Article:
Save a Child: How to Identify and Report Child Abuse1

Andrew E. Toelle and Kate Fogarty 2

Child abuse is a real problem and a concern for all persons working with children. In 2011, 3.4 million cases of child abuse were reported nationally; in 20% of these cases, children were confirmed to have been victims of some form of abuse in an estimated 681,000 unique cases (USDHHS, 2011). The rate of incidence for Native American and African-American children was above 20 incidents per thousand, almost twice that of their white counterparts; however, 43.9% of child abuse victims are white, whereas only 21.5% are African-American, 22.1% are Hispanic, and 1.1% are Native American or Alaska Native (USDHHS, 2011). Meanwhile, data from a University of Florida study on child welfare indicates that given identical family situations, abuse is more likely to be substantiated with regard to black children than with white children (Askew Institute, 2006).

In the 2008–2009 fiscal year, a reported 110,795 cases of abuse were verified in Florida (FDCF, 2011). Fortunately, this number declined to 51,555 in the 2010–2011 fiscal year. However, child abuse and re-abuse rates in Florida are on the rise (FDCF, 2010). The greatest tragedy of child abuse is summarized in this troubling statistic: an estimated 1,026 children died nationally as a result of child abuse in 2010, a number that has decreased by 504 over the past four years; as of 2010 in Florida, about 180 deaths were the result of abuse or neglect, a number much higher in comparison to those reported from other states (USDHHS, 2010).

People who work with children, parents, and the general public may at some point in their lives and careers have to report child abuse. It is important that you be able to recognize the symptoms of abuse and be able to contact the appropriate authorities. By reporting abuse, you may save a child's life or prevent serious injury.

This publication discusses child abuse laws and procedures for reporting abuse. It also contains information about different types of abuse and how to identify abused or neglected children. Characteristics listed here are general and intended as guidelines. A child or family may exhibit many warning signs of abuse, though no abuse has occurred or ever will occur.

Prior to April 2012, Florida law required only child care providers, physicians, teachers, law enforcement officers, and any other person having reason to believe a child under the age of 18 is being abused, to report abuse. Failure to report suspected abuse was regarded as a misdemeanor.

Since then, Governor Scott signed into law one of the nation's strictest abuse reporting bills (Business Wire, 2012). Florida House Bill 1355 on the "Protection of Vulnerable Persons," signed in April 2012, proposes a fine of up to $1 million on any college or university, public or private, whose administration or law enforcement willfully and knowingly fails to report child abuse occurring on campus in facilities or at university-sponsored events and functions. The Act requires the Florida Child Abuse Hotline to take allegations of child abuse reports even if the suspected abuser is not a caregiver or parent, and it has provisions for relocation of child victims of sexual assault when there is reasonable concern for their safety.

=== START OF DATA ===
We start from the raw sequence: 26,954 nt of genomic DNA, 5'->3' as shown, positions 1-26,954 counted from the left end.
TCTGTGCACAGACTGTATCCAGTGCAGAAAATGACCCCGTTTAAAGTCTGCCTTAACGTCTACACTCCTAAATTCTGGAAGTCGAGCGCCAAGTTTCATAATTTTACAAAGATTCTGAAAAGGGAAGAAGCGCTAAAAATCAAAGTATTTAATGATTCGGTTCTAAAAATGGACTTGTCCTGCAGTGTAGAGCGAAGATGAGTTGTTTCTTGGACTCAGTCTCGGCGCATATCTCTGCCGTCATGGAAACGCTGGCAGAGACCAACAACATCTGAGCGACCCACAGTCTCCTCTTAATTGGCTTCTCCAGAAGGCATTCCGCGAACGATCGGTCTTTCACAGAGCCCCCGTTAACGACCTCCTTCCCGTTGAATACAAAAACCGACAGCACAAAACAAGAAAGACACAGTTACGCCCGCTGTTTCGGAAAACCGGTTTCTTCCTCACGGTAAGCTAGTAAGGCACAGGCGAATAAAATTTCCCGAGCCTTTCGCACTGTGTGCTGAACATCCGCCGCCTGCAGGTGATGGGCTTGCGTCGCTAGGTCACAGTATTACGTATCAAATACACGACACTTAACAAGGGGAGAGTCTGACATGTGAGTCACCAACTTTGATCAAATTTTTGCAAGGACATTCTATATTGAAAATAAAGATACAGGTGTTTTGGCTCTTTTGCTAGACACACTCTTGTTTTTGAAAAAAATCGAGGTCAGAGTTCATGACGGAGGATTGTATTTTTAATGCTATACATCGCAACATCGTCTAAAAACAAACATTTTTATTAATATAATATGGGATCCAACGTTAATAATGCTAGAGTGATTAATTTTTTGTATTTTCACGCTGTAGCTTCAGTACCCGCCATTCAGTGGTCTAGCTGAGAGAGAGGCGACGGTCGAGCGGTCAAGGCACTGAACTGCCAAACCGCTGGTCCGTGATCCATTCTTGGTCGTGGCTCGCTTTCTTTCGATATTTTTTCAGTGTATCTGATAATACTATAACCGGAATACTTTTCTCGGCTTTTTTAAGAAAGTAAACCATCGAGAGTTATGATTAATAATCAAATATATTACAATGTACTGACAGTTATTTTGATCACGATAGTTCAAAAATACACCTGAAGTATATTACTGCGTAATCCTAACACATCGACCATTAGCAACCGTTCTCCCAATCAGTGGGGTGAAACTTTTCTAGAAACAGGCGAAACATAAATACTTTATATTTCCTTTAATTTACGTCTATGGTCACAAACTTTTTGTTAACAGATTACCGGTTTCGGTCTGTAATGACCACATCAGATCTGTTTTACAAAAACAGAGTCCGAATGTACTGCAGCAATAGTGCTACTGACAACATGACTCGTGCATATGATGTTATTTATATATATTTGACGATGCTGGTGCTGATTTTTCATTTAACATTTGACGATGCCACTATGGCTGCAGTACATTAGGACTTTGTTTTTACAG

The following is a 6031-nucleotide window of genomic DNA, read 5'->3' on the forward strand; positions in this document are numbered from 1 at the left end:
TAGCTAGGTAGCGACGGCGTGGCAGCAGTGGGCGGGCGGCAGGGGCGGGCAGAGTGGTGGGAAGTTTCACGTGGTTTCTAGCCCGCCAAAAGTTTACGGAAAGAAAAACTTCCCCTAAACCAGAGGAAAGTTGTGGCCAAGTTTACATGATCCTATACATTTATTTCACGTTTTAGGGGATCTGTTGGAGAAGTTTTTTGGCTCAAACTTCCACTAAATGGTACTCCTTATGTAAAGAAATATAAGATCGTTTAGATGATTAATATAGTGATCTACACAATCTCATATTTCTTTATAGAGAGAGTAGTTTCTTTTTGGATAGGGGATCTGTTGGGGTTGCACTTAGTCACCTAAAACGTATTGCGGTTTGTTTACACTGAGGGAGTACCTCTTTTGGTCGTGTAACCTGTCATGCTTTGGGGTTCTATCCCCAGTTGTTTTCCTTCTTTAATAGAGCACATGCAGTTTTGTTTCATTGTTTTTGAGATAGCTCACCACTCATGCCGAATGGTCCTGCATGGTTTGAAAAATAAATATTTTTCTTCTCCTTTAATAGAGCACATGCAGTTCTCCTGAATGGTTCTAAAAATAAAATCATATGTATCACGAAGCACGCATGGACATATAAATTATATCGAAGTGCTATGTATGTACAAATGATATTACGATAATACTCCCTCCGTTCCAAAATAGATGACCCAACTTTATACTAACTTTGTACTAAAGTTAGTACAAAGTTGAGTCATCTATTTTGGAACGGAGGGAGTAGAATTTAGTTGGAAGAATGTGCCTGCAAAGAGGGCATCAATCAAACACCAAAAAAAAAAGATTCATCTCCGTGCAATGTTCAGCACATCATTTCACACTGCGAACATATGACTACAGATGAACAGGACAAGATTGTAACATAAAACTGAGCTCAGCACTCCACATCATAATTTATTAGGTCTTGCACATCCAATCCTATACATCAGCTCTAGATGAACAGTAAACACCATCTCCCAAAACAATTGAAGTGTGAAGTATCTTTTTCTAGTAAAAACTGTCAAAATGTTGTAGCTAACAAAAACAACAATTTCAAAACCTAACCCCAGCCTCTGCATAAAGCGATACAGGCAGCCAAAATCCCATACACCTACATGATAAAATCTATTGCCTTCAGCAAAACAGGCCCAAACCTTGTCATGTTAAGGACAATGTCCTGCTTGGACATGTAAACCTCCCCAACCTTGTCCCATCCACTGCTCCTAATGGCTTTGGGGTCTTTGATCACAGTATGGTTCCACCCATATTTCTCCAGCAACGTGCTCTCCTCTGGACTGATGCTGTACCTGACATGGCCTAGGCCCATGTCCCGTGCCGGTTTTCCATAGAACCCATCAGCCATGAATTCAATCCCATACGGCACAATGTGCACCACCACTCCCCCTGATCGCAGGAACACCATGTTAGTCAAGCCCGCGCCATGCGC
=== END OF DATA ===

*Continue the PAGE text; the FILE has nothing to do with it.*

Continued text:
Most importantly, everyone must report abuse. Reporting suspected child abuse is no longer limited to teachers, law enforcement, and health care professionals. Florida now has the only fully mandatory abuse reporting law in the nation.

There are many different ways to report abuse. You may call the Department of Children and Families (DCF) Central Abuse Hotline at 1-800-96ABUSE (1-800-962-2873). The TDD number is 1-800-453-5145. DCF has developed an online process of reporting that is very useful in filing your report. It is located on the web at More information about child protection in Florida is available from the DCF website at It is not the responsibility of the person reporting the suspected abuse to determine if abuse has occurred. An investigator will be assigned to determine this. Florida has an immunity law as well. This law protects you from lawsuits that could arise from reporting of the abuse so long as the incident is reported in "good faith." Remember: Report child abuse to protect the child, not to punish the suspected abuser.

Indicators of Physical Abuse

Physical child abuse is the intentional harming of a child by an adult. This harm may include excessive shaking, bruising, beating (for example, with fists, belt, board, wire hanger, etc.), or burning (for example, scalding water, cigarette butts). Conservative estimates put rates of physical child abuse in Florida at 47,000 cases annually (Child Maltreatment, 2010).

A common myth classifies child abuse as a problem of the poor. However, child abusers may be from any socioeconomic class, race, educational background, or religion.

Physically abused children can be identified by various means.

Physical Signs of Physical Abuse

  • Cuts, bruises, or broken bones in different stages of healing

  • Burns

  • Unrealistic explanations for how injuries occurred

Behavioral Signs of Physical Abuse

  • Aggressive or disruptive behaviors

  • Excessively passive, such as shrinking at the approach of adults

  • Fear of going home or of certain people

Indicators of Sexual Abuse

Sexual abuse is sexual contact with a child by another person who may use force or threats, or exploits a position of authority. Like physical abuse, sexual abuse is not linked to any particular class, cultural group, or even age. For example, recent attention has been given to child-on-child sexual abuse, which most likely is the case of a victimized child re-enacting his/her abuse upon another child.* The sexual abuser is most often a parent, guardian, relative, family friend, or someone the child knows. Acts of sexual abuse perpetrated by strangers are usually single episodes with many different children, while familial sexual abuse is usually multiple occurrences to the same child over a period of months or years.

* Child-on-child sexual abuse still needs to be reported the same way as other forms of abuse. Make sure to note the age of the child perpetrator as a case involving a child 12-years-old or younger will be handled different than a child age 13 or older.

The common characteristics of a sexually abused child are discussed below.

Physical Signs of Sexual Abuse

  • Trauma to the mouth, anus, or vagina (may include difficulty walking or sitting)

  • Anal or vaginal bleeding

  • The presence of semen or an enlarged vagina

  • Painful urination

  • Inability to control bowels

Behavioral Signs of Sexual Abuse